With Kick-Ass 3, the saga of the teenage real-life superhero Kick-Ass and the even younger…
Mark Millar is one of my favorite current comic book writers. The Scottish scribe (born 1969) always comes up with promising high concepts that deliver most of the time. Millar is the co-creator behind titles such as Kick-Ass (which I reviewed earlier), Wanted, The Secret Service and Marvel’s Civil War. If some titles sound familiar to you that may be because most of his creator-owned series have been adapted for the silver screen or will be in the near future.
MPH is a five-part limited series recently collected in one trade paperback published by Image Comics under Millar’s own label Millarworld. The science fiction comic revolves around Roscoe, a 19 year-old drugs runner that hopes to get out of the slums of Detroit and build himself a business. During a drug deal Roscoe gets busted and goes to jail. He’s a model prisoner, counting on his good behavior to reduce his sentence. However, when Roscoe discovers he’s been framed, he takes a special drug he has been offered. This special drug, called MPH, gives Roscoe the power to move really fast. While under the influence of the drug, it seems time and everyone else stands still which makes escaping the high guarded prison easy.
Roscoe, together with his best friend, his girlfriend, and her younger brother decide to use the remaining pills to rob as many banks as possible. This isn’t just their ticket out of the slums of Detroit, it is also their way of getting back at the bankers and other bastards that bankrupted the city in the first place: ‘We knew it was wrong but it felt so good to pick the pockets of all of those fat cats that crippled Detroit. The banks that stopped our lines of credit, the crooked politicians that sold us down the river, the car companies that outsourced jobs and left us with nothing but drugs and American Idol. They took us from being an industrial powerhouse to half the city upping and leaving us with over eighty thousand empty buildings. It’s only right we got a little payback for those three generations of corruption and neglect,’ are Roscoe’s thoughts on their actions. And really, who could blame them?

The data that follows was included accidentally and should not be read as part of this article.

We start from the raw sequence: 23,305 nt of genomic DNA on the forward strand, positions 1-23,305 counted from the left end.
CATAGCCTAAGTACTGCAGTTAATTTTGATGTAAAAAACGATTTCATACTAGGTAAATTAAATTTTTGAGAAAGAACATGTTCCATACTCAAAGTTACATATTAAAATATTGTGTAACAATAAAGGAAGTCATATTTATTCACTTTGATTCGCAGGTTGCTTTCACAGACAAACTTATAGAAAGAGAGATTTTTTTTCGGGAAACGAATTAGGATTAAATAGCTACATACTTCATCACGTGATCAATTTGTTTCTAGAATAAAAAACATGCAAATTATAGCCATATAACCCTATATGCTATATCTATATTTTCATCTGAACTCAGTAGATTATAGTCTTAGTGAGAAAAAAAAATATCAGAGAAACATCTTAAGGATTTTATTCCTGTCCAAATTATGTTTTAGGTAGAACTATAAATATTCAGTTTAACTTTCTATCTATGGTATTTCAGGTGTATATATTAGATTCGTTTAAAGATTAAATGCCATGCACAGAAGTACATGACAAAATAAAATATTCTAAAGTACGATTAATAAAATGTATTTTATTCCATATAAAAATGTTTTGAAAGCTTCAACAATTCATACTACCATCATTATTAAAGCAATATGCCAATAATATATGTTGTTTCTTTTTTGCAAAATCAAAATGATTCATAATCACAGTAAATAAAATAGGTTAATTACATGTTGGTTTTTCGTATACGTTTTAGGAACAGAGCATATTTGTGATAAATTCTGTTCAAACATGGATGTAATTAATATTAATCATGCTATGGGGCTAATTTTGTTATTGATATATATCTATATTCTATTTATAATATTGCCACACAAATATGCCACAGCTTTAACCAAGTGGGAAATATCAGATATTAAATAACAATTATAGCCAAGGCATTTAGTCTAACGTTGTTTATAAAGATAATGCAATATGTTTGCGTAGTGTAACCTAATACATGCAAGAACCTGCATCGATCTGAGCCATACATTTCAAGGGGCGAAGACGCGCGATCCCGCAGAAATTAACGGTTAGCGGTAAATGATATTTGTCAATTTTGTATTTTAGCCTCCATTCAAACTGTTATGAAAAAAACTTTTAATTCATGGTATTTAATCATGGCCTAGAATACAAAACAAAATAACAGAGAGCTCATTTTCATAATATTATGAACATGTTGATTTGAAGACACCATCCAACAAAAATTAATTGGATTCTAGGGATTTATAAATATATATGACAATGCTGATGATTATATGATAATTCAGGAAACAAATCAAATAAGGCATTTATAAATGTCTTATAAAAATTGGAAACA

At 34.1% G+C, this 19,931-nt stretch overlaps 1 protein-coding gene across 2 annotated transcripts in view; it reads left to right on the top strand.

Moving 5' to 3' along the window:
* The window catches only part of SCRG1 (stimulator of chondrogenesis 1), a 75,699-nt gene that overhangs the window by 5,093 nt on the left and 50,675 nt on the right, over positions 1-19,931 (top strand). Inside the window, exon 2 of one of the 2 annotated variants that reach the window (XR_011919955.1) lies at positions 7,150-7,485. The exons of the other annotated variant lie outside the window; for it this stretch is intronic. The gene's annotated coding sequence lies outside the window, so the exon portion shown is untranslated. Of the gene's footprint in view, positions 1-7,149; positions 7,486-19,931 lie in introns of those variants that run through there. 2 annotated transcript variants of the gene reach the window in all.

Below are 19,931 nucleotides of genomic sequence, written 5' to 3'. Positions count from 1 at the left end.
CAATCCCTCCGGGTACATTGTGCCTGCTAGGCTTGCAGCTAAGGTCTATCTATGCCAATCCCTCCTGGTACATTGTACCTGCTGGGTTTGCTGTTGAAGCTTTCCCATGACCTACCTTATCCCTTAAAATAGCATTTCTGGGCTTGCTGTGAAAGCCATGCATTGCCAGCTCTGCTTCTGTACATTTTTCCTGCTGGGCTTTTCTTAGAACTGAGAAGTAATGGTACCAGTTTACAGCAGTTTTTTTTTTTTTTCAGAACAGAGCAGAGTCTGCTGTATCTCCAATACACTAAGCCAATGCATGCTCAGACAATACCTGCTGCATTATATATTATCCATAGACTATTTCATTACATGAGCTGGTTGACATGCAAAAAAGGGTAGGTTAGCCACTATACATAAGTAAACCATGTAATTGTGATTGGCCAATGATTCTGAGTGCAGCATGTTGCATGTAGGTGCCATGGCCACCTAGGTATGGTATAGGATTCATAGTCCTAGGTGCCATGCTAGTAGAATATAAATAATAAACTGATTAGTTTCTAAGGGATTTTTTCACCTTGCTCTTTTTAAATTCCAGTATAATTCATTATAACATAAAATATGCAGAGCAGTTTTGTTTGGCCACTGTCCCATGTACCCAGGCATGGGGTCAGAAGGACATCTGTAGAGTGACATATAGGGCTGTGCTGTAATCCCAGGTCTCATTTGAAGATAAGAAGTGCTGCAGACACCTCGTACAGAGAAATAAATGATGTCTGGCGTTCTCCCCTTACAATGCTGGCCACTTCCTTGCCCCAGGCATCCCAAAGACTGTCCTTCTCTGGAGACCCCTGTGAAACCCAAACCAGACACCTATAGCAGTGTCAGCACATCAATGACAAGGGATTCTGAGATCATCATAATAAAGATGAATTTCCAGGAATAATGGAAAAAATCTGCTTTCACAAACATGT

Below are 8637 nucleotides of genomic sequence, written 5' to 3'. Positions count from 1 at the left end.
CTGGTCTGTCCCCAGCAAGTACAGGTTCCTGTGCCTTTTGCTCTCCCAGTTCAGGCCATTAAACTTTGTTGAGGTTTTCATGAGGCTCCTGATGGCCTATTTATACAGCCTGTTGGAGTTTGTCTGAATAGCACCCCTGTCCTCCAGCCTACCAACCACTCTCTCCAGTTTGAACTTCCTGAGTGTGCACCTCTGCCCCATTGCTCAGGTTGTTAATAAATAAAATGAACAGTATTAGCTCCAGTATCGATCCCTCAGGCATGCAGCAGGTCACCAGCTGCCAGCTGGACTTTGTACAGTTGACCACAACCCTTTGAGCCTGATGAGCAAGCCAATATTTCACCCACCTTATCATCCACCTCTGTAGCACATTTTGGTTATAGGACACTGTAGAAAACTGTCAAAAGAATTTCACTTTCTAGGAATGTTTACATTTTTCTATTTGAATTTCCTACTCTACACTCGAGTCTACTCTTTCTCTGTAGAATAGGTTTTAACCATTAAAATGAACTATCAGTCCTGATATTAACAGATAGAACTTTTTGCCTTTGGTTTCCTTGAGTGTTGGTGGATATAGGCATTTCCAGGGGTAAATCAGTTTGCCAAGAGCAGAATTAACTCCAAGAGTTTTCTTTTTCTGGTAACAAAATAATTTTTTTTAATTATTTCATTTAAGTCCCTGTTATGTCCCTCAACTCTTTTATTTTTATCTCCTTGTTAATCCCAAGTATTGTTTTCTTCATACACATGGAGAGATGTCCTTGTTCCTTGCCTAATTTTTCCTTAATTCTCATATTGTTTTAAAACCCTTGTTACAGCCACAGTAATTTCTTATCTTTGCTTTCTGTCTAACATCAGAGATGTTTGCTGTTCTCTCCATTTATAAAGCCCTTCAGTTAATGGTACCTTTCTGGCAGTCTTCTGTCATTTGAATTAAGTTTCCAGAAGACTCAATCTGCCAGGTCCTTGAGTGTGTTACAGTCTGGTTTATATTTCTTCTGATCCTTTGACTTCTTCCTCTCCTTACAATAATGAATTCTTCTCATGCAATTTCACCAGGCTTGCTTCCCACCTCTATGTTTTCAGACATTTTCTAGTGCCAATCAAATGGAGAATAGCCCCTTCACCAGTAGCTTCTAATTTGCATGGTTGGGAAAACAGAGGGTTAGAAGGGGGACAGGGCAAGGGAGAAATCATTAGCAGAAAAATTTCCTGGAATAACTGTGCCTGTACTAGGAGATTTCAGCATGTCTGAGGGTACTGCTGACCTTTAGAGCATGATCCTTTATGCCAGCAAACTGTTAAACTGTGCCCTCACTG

By anchoring MPH in contemporary America, in which a lot of regular folks are crippled financially by the economic crisis, Millar not only tells a relevant story, he also writes characters whose motives are understandable and hard to argue with, especially when the thieves act like modern-day Robin Hoods and start to distribute part of their takings amongst the poor and jobless.
Of course, there’s trouble on the horizon: not only will they run out of pills, the teens will also have to fight Uncle Sam and a mysterious guy who seems to know an awful lot about the drugs and Roscoe and his partners. I don’t want to spoil the story too much, so let’s just say Millar has some nice twists and turns in store before this adventure comes to a well-rounded end.
British artist Duncan Fegredo is MPH‘s co-creator and delivers realistic and vibrant art for the comic. Fegredo really gets across the contrast between the fast-moving thieves and the world around them, which is not an easy feat in a medium consisting of static images.
MPH reads like a fast-moving and very enjoyable movie, so I wouldn’t be surprised if we can revisit these characters in the cinemas soon.
This review was written for and published on the wonderful blog of the American Book Center.